The UFC just got in bed with Reebok, and in doing so, threw out a load of its old sponsors. It's the sort deal a grown-up company makes, and also the sort of deal that reminds you that the UFC has some growing up left to do.

The exclusive deal runs for six years for an unspecified amount of money (MMA media is guessing eight-figure per year range), and begins this July. At that point, fighters will no longer be walking billboards for Condom Depot or Dynamic Fastener or whatever, and will have to wear official Reebok apparel at UFC events.

This is reasonable in a lot of ways. If the UFC wants to function as more of a traditional sports league—instead of a cartel, like boxing—then the gear athletes wear is a perfectly reasonable thing for it to take ownership over.

Individual fighters will have personalized looks, so while there's some chance that this improves on the UFC's pervasive aesthetic bankruptcy, chances are strong that this will simply be a Reebok-branded expression of the garish 2002 Cali-bro apparel we have now. (If Reebok had any sense, it would force the issue and make everyone look like they're showing up to a kung fu tournament, but that's a big ask even in dreams.)

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All of the up-front money from Reebok will go to the fighters, and will pay out in a tiered system based on official UFC rankings (which are decided by a panel of voters comprising MMA media members regularly cowed by the organization, which will be its own nightmare). Champions make the most, then rankings 1-5, 6-10, and 11-15 earn a different pay grade, and there is a base rate for anyone under that.

How those tiers break down specifically will be crucial, especially at the extremes. Any flattening of payouts is always going to hit the biggest stars—Jon Jones will probably take a hit the same way LeBron does—but the guys at the bottom, the ones just starting out in MMA, often make more off of their sponsorships than they do from their UFC contract.

Fighters also get 20 percent of all royalties for any merchandise bearing their likeness. This is more fraught than it sounds, which Kevin Iole explains in some detail at Yahoo:

The UFC and the fighter will share in the profits from those sales. There will be a lot of Ronda Rousey, Jon Jones, Vitor Belfort, Anderson Silva and Cain Velasquez apparel sold, but probably not much merchandise with the likenesses of, oh, Walt Harris and Bubba Bush.

The bigger the star, the more apparel that's likely to be sold. It's probable that 20 or 25 fighters will sell a ton of branded apparel and that the vast majority of fighters will sell next to nothing.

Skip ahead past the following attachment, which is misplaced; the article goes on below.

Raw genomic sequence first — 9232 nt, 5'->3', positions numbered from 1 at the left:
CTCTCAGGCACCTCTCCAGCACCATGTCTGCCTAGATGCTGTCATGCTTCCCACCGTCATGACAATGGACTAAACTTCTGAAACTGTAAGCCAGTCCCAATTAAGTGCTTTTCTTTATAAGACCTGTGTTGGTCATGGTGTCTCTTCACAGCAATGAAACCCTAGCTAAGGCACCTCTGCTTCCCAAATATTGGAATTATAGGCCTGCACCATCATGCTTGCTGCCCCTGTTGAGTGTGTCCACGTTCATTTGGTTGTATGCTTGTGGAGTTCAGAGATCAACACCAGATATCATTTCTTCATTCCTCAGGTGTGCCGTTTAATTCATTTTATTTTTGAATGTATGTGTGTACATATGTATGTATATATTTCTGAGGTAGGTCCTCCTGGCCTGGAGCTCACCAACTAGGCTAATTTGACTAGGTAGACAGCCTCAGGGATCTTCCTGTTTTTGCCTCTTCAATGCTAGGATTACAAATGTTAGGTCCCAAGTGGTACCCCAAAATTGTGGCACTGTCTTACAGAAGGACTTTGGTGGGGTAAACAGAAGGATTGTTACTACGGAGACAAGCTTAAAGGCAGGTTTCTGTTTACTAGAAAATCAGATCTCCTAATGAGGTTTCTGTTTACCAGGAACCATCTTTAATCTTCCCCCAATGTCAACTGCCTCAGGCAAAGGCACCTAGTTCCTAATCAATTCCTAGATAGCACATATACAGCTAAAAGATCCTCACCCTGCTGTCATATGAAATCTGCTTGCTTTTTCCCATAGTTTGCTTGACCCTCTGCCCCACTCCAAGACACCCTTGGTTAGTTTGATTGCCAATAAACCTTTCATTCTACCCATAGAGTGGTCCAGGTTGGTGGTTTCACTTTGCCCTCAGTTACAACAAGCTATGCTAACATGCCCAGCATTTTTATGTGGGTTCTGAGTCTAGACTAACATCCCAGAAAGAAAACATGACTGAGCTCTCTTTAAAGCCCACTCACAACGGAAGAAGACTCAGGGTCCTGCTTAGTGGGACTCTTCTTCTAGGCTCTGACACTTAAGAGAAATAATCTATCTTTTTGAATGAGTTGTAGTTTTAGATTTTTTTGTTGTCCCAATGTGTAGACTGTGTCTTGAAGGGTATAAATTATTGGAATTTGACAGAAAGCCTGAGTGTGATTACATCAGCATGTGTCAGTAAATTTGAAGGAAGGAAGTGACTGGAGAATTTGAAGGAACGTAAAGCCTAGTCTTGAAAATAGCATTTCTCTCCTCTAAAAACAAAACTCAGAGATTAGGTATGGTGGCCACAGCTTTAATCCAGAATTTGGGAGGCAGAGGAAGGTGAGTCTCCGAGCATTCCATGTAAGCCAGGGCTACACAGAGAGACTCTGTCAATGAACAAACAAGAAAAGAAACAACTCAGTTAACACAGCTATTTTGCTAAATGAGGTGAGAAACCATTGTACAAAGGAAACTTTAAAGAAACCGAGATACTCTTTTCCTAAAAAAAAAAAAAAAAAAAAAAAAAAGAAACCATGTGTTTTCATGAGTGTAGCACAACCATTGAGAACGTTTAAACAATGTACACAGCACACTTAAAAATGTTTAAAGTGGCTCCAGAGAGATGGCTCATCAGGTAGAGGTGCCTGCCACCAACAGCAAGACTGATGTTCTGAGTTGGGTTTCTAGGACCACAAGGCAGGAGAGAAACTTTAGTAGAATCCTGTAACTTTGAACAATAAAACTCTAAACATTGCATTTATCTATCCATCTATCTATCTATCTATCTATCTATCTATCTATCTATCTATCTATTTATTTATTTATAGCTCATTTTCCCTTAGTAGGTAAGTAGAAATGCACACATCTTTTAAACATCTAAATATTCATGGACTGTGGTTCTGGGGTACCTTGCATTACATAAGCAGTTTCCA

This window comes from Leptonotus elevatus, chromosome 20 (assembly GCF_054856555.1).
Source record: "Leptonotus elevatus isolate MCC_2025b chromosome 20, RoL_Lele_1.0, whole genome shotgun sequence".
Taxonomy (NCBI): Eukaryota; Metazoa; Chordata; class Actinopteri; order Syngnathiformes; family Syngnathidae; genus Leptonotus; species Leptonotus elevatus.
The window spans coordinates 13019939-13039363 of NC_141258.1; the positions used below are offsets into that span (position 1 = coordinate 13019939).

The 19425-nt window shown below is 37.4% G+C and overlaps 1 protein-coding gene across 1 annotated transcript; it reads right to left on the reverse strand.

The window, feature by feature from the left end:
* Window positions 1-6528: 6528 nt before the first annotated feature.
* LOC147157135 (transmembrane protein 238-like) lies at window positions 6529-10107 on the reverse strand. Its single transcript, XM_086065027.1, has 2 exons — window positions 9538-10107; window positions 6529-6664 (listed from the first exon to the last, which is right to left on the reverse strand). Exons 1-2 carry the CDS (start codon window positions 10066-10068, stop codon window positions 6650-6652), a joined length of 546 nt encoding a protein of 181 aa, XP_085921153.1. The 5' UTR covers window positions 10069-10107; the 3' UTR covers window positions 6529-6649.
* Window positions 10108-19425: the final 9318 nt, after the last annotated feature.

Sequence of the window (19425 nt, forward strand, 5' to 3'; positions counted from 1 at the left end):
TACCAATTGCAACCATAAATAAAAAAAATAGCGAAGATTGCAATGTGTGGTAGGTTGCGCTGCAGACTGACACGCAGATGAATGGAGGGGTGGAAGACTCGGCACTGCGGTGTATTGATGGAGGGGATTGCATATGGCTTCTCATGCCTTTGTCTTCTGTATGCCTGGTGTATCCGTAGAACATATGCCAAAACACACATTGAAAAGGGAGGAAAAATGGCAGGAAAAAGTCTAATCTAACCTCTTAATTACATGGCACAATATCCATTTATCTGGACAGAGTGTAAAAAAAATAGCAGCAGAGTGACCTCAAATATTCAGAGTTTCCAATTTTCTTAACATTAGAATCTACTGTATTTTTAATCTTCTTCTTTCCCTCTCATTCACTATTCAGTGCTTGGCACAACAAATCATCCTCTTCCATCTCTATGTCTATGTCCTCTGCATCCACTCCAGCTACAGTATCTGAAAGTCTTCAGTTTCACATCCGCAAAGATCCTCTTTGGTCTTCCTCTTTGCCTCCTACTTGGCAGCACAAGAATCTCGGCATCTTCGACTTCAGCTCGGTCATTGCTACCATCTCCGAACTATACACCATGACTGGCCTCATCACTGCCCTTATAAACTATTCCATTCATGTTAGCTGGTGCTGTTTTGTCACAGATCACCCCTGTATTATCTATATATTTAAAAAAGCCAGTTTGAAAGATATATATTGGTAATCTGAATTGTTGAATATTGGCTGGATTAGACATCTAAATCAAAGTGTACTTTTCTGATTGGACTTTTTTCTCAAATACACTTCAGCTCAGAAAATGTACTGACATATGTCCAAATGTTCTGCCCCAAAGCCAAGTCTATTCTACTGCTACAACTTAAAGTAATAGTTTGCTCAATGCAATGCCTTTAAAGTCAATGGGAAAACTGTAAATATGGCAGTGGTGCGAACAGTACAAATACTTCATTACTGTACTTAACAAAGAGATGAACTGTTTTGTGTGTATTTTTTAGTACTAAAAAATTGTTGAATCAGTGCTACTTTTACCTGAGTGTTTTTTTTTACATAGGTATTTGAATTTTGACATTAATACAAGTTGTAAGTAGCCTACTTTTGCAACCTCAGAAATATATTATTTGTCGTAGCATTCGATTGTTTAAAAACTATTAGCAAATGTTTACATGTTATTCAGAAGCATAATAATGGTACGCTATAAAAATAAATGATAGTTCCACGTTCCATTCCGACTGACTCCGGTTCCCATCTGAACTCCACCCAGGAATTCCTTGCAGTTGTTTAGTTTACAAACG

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Managing merchandising royalties isn't a problem for other leagues, which negotiate their player licensing through their unions. But the UFC doesn't have a union, so its lower class is left to fend for itself. This could work out if the base rate for appearances is solid, but that's another unknown.

It's also believable that the UFC has to some degree nailed its dick to the floor. Back in 2006, the NBA signed an 11-year apparel deal with Adidas for $400 million. At the time, that was a ton of money. But $36 million per year will look a lot different by the time the deal is up in 2017—with its new broadcast deal, that might not even be one superstar's annual salary. (Manchester United will make $130 million per year from Adidas for its merchandising rights.) Then there's the NFL, which got out of its 10-year $250 million Reebok deal a few years back and entered a five-year $1.1 billion deal with Nike. The scale moves quickly, that is to say, and for an upstart like the UFC that should reasonably be looking to scale even more rapidly than more established leagues, six years is a long time.

Any strain from a six-year apparel deal would fall short of the dilution that came out of the seven-year broadcast deal with Fox—which to be fair was for a reported $100 million a year, bigger than MLS's combined deals and within docking range of the NHL's $200 annual broadcast rights—but it's still long enough, early enough in the growth cycle of the sport, that if one thing or another shakes out wrong there are going to be some serious problems.

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